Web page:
Hawaii Department of Education – Cutting Necessary Services Before Cutting the Fat

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    When any bureaucracy faces a budget cut, it typically cuts services before it cuts fat. When a bureaucracy cuts services, it enlists the public as an ally in defence of its budget.

    Further, the high-paid, do-nothing jobs in a bureaucracy typically go to politically-connected insiders, who can best defend their positions. Furlough Friday has Hawaii parents scrambling for day-care and screaming for higher taxes. Unasked and unanswered is the question: “How much money is enough?”


    Raw statistics on the Hawaii DOE budget appear with suspicious infrequency in the print and broadcast news media. Although politicians and DOE administrators make self-serving and deceptive statements which few journalists question, one source, the DOE accounting branch, files with the Federal government an official financial summary, the Public Education Finance Survey, which carries a penalty for false reporting.

    ”Hawaii DOE total revenues, fiscal year 2006-2007”



    ”Hawaii DOE, current expenditures”



    ”Hawaii DOE revenues and expenditures, fiscal year 2006-2007:”

    c=Total revenues = $2,985,593,000.

    d=Current expenditures = $2, 061, 560,000.


    e=Enrollment, 2006-2007. 180,728






    Since 1970, DOE per pupil expenditures have more than doubled, in inflation-adjusted dollars.

    Hawaii DOE current expenditures per pupil, 1969-70 to 2005-06:

    $4,280 to $10,131 (inflation-adjusted dollars)


    No country on Earth spends more, per pupil, than Hawaii’s $11,000.

    International comparison and US average:

    #1 Switzerland ($9,348.00). #3 USA ($7,764.00).


    It does not take 12 years at $11,000 per pupil-year to teach a normal child to read and compute. Most vocational training occurs more effectively on the job than in a classroom. State (government, generally) provision of History and Civics instruction is a threat to democracy, just as State operation of newspapers would be (is, in totalitarian countries).

    Neither George Washington, Thomas Jefferson, nor James Madison attended a government-operated school. Cyrus McCormick and Thomas Edison were homeschooled. The Wright brothers were high school dropouts.

    “Consider what we do to our kids. Is it really a good idea to send your 6-year-old into a room full of 6-year-olds, and then, the next year, to put your 7-year-old in with 7-year-olds, and so on? A simple recursive argument suggests this exposes them to a real danger of all growing up with the minds of 6-year-olds. And, so far as I can see, that’s exactly what happens. Our present culture may be largely shaped by this strange idea of isolating children’s thought from adult thought. Perhaps the way our culture educates its children better explains why most of us come out as dumb as they do, than it explains how some of us come out as smart as they do.”–Marvin Minsky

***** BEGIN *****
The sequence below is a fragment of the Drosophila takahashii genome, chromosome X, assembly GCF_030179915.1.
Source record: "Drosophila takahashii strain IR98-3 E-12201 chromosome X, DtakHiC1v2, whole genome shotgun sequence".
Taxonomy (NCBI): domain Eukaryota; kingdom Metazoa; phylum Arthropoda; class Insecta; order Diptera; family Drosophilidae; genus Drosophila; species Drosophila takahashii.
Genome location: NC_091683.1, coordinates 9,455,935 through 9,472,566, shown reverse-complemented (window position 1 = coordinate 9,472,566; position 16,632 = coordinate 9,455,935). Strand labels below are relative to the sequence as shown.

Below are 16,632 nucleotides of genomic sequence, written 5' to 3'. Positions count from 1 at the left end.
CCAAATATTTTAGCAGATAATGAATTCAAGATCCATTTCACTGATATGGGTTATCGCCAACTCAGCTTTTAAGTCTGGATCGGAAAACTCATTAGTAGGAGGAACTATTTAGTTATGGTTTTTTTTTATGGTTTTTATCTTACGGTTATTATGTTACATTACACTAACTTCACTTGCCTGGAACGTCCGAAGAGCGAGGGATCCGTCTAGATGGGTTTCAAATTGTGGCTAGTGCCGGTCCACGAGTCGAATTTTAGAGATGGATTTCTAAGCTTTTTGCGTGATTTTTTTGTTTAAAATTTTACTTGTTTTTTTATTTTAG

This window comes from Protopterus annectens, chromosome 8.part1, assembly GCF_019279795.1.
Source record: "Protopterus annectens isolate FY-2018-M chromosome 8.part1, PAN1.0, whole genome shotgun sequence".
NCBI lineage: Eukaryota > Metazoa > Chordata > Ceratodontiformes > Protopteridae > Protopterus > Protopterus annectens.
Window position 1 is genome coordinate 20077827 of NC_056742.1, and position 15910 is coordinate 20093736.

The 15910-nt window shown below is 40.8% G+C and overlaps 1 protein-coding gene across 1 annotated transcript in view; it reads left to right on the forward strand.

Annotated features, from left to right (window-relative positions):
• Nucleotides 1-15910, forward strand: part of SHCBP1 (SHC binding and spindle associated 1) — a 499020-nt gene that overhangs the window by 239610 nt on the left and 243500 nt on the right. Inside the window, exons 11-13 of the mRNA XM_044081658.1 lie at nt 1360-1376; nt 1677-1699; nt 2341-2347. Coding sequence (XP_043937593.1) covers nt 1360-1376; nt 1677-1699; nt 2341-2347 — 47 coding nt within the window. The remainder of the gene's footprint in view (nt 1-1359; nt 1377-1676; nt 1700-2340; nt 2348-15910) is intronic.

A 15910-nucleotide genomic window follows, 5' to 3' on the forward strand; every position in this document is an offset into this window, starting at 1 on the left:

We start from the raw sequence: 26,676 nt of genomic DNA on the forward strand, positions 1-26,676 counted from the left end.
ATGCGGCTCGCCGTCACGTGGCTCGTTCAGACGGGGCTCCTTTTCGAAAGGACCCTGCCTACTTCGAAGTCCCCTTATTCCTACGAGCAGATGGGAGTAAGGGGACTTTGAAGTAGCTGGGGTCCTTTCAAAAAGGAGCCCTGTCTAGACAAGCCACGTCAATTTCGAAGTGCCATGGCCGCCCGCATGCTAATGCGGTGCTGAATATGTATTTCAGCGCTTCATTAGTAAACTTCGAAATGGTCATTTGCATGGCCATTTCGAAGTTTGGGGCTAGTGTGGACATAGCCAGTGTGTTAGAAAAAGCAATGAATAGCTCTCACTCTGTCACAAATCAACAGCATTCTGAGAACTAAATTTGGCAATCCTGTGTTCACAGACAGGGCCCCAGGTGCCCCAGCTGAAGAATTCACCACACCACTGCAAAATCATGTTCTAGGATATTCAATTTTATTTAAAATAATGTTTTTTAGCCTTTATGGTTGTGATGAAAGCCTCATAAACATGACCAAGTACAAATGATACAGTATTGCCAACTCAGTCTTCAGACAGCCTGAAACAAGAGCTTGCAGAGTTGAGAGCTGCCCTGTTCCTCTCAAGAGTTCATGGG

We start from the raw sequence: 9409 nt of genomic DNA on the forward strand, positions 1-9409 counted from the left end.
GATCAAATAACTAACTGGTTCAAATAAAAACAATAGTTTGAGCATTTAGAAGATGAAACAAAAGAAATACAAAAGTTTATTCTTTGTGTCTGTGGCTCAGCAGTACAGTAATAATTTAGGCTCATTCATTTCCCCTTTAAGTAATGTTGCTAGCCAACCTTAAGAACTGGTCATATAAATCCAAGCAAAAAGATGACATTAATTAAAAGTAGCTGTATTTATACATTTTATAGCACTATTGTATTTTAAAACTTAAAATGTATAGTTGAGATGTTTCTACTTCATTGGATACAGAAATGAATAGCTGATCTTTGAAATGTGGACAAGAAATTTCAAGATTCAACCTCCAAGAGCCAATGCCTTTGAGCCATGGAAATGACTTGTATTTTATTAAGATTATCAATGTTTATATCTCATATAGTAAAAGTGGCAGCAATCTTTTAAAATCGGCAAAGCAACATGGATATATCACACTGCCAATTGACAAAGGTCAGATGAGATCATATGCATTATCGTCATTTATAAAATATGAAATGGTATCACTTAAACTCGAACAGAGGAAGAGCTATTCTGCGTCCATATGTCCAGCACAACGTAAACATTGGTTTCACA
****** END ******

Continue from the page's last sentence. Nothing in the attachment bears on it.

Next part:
Why is $11,000 per pupil-year insufficient? Is there any amount of money so great that the out-of-classroom parasites who infest the DOE bureaucracy cannot waste it?

    Across industriies, across countries, State-monopoly enterprises deliver wretched services at high cost. In abstract, the education industry is an unlikely candidate for State (government, generally) operation. The education industry is not a natural monopoly. Beyond a very low level, there are no economies of scale at the delivery end of the education business as it currently operates. Education only marginally qualifies as a public good as economists use the term and the “public goods” argument implies subsidy and regulation, at most, not State (government, generally) operation of an industry.

    Gerard Lassibile and Lucia Navarro Gomez, “Organization and Efficiency of Educational Systems: some empirical findings” – Comparative Education, Vol. 36 #1, 2000, Feb. , pg. 16,

    “Furthermore, the regression results indicate that countries where private education is more widespread perform significantly better than countries where it is more limited. The result showing the private sector to be more efficient is similar to those found in other contexts with individual data (see, for example, Psucharopoulos, 1987; Jiminez, et. al, 1991). This finding should convince countries to reconsider policies that reduce the role of the private sector in the field of education”.

    Current policy in Hawaii and most other US States restricts parents’ options for the use of the taxpayers’ K-12 education subsidy to schools operated by State (government, generally) employees. This policy originated in anti-Catholic bigotry and survives on dedicated lobbying by current recipients of the Hawaii taxpayers’ $2.9 billion/year (US, $500 billion+) K-12 education subsidy.

    The “public” school system has become an employment program for dues-paying members of public-sector unions, a source of padded construction and supply contracts for politically-connected insiders, and a venue for State-worshipful indoctrination.

    If this is not so, why cannot any child take, at any age, an exit exam (the GED will do) and apply the taxpayers’ age 6-18 education subsidy toward post secondary tuition or toward a wage subsidy at any qualified (say, has filed W-2 forms on at least three adult employees for at least the previous foyr years) private-sector employer?

    ‘Malcolm Kirkpatrick is a Hawaii teacher who has devoted over a decade to investigating the DOE’s management and financial practices. He blogs at https://harriettubmanagenda.blogspot.com/ Reach him at mailto:malcolmkirkpatrick@yahoo.com’